You Are Labor!

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You Are Labor!

*Farm Fresh Media Staff Writer

When we really talk frankly about our freedoms as Americans, we run into some pretty tricky semantic problems.

One of the absolute worst ones is trying to talk about the interests of labor in an age where people don’t really understand what it means to stick up for workers!

As Americans, many of us are woefully unaware of how our own economic interests work, and how we could improve our quality of life and fight for more autonomy and control over our communities.

The point that is imperative to get across is that if you are working, you represent labor. If you have a 9-to-5 job, or even something with more flexible hours, where you actually create things or manage things, or work in our practical economy in any way – that’s labor!

But who’s not ‘labor,’ you might ask?

If you run a hedge fund a make a million dollar salary – if you are the heir of a ketchup conglomerate who organizes flowerbeds all day – if you are a rockstar who spends most of your time getting high, or a sports magnate who gets most of your money from endorsements, you’re not labor. Let’s not forget the defense industry shareholder who never laid a hand on a warhead’s cold metal shell, and the real estate speculator who never had to so much as change a light bulb. Overwhelmingly, the rest of us represent labor by our vacations and our work – by selling our skills on the labor market.

What we have, though, is this funhouse mirror distortion of ourselves and others largely spurred on by our inaccurate visions of labor unionization. If you want to understand why you don’t have more power at your job, you have to understand unions in a real way, not just discard them for being “too expensive.”

Union Rates in America

First of all, not many of us know that many of America’s workers are still unionized.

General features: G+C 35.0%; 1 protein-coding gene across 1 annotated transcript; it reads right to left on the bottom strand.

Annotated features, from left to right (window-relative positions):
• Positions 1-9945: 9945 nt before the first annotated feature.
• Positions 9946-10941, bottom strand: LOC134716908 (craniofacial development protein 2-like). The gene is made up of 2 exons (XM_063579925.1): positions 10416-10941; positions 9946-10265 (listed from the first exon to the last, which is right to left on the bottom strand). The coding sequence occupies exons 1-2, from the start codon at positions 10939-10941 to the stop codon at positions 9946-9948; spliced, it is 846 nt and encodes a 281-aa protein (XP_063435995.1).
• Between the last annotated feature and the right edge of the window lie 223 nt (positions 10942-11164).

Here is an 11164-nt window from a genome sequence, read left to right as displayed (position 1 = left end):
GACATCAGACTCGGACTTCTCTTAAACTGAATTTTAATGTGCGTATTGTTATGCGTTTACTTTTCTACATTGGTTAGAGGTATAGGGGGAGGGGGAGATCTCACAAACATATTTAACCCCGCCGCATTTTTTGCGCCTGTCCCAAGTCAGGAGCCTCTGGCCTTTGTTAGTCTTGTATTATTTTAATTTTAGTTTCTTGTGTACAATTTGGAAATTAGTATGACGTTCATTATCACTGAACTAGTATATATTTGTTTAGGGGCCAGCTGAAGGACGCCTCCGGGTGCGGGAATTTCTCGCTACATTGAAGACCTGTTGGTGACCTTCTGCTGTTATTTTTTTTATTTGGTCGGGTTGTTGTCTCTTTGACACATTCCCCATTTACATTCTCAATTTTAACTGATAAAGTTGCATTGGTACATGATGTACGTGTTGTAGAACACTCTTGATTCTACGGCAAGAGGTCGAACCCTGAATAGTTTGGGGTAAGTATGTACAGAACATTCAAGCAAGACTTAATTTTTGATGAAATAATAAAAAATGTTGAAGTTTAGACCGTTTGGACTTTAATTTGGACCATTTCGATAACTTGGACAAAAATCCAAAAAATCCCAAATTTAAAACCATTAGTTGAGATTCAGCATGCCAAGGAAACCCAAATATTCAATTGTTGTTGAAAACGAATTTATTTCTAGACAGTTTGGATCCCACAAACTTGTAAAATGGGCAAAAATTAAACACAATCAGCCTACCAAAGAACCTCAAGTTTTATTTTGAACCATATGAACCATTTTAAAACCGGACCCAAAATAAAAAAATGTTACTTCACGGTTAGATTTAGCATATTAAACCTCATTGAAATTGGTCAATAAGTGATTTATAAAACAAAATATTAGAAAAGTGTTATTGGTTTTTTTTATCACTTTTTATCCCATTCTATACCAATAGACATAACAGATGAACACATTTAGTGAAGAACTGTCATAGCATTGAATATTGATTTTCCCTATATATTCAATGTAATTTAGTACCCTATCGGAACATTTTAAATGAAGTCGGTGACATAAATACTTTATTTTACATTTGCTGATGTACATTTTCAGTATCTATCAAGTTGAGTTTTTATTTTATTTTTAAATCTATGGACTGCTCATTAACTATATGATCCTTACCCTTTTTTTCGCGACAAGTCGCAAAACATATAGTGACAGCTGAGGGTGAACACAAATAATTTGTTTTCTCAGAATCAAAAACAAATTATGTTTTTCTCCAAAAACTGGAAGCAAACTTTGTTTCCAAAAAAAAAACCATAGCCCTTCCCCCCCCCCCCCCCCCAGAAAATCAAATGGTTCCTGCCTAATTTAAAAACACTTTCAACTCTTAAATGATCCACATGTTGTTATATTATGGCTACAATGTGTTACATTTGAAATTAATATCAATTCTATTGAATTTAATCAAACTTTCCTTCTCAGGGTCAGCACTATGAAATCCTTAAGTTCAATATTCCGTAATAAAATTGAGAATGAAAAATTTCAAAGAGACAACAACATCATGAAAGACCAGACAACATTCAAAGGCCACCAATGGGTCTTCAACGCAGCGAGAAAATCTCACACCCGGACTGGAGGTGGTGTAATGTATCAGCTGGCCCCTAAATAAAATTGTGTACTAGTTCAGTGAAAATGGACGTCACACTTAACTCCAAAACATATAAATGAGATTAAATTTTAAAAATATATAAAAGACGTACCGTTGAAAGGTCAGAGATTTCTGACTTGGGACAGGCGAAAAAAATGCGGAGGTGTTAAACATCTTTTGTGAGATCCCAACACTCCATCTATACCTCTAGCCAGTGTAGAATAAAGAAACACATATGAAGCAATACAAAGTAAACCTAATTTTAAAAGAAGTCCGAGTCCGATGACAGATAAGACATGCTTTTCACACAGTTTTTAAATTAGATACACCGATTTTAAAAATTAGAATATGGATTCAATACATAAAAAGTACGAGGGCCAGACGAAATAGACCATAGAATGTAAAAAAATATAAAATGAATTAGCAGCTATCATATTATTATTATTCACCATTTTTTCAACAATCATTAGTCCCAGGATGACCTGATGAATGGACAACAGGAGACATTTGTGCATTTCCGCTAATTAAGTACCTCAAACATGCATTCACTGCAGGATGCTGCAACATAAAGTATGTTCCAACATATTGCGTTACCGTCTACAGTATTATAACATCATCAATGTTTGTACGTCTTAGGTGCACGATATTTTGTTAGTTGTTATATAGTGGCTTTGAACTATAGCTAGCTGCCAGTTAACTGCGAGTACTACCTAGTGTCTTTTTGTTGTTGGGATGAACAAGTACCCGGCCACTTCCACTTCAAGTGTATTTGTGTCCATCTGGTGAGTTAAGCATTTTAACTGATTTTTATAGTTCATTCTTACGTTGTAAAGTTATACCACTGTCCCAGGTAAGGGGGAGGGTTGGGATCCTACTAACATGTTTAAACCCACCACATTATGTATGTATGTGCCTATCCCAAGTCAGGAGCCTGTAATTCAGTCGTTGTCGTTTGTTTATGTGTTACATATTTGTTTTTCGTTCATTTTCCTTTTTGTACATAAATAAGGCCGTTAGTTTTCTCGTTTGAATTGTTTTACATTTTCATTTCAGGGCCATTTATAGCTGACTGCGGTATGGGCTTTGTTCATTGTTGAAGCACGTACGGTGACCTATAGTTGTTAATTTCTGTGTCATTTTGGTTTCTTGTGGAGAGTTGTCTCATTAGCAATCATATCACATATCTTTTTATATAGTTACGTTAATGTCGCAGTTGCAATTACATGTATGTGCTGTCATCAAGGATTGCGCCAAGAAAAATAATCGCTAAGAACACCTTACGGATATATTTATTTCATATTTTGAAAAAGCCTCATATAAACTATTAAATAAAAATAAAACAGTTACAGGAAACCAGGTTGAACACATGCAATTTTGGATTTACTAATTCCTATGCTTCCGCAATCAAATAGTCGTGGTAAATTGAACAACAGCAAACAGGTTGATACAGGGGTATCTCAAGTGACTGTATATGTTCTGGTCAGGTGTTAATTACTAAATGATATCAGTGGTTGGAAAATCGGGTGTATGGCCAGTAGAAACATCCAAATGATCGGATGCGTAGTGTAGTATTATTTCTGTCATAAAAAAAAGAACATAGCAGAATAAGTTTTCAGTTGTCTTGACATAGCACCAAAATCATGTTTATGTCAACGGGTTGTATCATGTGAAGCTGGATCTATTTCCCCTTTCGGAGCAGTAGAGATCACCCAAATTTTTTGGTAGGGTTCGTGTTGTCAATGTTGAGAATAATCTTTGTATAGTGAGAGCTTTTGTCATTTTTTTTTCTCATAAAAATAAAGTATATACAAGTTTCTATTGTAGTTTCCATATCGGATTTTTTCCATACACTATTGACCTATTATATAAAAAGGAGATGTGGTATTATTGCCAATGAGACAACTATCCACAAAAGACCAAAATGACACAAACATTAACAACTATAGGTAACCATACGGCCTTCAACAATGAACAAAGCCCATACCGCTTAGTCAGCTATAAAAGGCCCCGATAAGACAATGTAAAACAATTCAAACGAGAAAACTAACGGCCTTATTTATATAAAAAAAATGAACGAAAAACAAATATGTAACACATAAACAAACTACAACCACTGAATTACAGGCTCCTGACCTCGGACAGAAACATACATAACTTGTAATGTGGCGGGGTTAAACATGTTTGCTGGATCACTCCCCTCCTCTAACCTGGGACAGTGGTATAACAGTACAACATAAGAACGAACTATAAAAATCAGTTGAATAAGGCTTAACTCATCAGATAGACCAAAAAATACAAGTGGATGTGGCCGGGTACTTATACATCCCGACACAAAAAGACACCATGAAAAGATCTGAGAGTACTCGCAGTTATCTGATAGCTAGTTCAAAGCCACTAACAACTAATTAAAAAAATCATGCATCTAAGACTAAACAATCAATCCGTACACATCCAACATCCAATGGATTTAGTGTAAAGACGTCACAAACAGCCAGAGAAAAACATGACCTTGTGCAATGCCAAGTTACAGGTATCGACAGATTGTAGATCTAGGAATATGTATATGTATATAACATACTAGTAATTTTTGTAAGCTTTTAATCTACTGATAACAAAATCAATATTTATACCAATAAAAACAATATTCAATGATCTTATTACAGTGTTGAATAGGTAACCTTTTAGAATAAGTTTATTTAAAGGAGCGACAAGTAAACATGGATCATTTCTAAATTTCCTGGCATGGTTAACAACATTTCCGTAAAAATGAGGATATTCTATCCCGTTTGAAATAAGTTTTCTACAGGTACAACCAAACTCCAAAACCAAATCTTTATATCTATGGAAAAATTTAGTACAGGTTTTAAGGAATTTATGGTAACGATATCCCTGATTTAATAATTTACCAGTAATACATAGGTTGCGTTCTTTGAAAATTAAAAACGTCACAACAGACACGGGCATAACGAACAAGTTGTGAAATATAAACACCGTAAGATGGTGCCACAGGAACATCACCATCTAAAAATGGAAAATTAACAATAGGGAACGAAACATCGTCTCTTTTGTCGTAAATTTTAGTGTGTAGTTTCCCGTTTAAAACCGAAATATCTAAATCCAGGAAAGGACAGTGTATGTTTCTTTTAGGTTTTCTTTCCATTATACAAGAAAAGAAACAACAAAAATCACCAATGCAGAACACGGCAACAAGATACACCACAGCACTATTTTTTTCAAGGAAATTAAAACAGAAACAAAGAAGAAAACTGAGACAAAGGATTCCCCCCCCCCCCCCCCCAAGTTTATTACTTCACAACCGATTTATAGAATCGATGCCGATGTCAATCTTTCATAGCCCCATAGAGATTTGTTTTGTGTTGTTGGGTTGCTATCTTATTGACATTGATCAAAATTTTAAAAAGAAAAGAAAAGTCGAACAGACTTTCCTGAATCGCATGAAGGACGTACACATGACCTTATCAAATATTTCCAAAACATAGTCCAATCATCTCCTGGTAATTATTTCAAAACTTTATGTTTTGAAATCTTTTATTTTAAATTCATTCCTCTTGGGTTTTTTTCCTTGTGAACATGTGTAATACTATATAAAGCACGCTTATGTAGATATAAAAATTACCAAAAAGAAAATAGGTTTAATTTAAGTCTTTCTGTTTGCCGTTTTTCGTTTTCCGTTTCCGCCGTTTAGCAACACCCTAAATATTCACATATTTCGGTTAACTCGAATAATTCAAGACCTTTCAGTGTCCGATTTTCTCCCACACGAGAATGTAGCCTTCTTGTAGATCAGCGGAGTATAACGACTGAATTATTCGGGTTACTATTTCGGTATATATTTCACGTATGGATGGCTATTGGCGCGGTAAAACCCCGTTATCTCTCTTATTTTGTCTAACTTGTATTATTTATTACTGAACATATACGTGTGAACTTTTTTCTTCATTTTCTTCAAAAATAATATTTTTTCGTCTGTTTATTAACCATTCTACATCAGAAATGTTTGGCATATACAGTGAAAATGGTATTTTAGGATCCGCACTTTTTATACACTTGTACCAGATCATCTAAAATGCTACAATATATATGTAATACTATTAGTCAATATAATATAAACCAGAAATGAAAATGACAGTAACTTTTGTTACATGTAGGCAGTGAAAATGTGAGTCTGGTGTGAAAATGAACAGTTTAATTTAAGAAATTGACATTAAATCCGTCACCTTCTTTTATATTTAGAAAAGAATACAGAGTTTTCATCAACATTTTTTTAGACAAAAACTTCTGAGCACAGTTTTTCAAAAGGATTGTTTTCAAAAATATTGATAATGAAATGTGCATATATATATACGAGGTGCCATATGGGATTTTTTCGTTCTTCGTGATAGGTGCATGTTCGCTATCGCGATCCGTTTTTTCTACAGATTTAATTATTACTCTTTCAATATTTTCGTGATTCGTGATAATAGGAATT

Just a few years ago, labor union rates among all American workers were around 10% to 15%. That’s a lot – it represents many millions of unionized members of the workforce.

We can tick off some pretty prominent unionized vocations like police officers and school teachers. Other unions are less noticeable, but still there. The public sector share of unionized workers is greater than in the private sector – but you probably knew that already.

We also have a serious distortion when it comes to our intuition of how much union workers make.

According to the latest Bureau of Labor Statistics data, a typical union worker in 2014 may have made around $1000, while a nonunion worker took home around $800. That’s hardly the 3-4X increase that many of us believe comes with a union card.

We’re used to thinking of union workers as auto manufacturer employees who earn incredible wages plus pensions, while the rest of us eke it out around minimum wage or $10-$15 an hour.

However, many of those people subsisting on non-living wages, or even going up into the professional pay scale, really wish they were union. They can’t get unionize because their employers have been able to shut down unionization efforts. And they’ve been able to shut down those efforts because of the public’s vehement anti-union sentiment. It’s okay to not like the fact that an auto worker makes $30 more an hour than you do – but that’s not really what we’re talking about it all. It’s time for all of us to get serious about advancing the rights of labor and stop looking at unionization as the fundamental point, since it’s really a red herring.

Here’s the reality: over the past thirty years, wages have gone DOWN when adjusted for inflation and cost of living. Hard physical work and even good creative and cognitive work has been devalued – “capital gains” and parasitic investment has been championed – and the shareholders take the cake from the worker’s mouth!